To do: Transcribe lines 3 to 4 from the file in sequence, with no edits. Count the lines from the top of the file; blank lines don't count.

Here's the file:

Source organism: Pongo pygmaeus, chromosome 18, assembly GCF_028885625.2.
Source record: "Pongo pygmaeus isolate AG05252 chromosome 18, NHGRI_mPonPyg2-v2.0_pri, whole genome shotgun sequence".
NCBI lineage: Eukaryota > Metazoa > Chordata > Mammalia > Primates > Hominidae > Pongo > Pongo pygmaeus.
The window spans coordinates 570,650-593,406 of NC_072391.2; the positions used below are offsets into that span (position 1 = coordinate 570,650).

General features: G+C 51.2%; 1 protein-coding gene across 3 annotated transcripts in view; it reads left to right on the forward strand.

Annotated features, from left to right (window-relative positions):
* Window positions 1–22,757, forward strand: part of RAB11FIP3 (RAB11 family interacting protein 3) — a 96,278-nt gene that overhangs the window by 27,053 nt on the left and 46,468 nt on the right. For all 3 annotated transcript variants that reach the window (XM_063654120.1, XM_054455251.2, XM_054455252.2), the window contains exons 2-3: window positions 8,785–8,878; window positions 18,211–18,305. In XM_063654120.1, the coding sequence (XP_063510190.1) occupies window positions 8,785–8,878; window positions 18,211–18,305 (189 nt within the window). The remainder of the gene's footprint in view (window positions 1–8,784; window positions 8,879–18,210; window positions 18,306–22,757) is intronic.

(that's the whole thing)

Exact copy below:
NCBI lineage: Eukaryota > Metazoa > Chordata > Mammalia > Primates > Hominidae > Pongo > Pongo pygmaeus.
The window spans coordinates 570,650-593,406 of NC_072391.2; the positions used below are offsets into that span (position 1 = coordinate 570,650).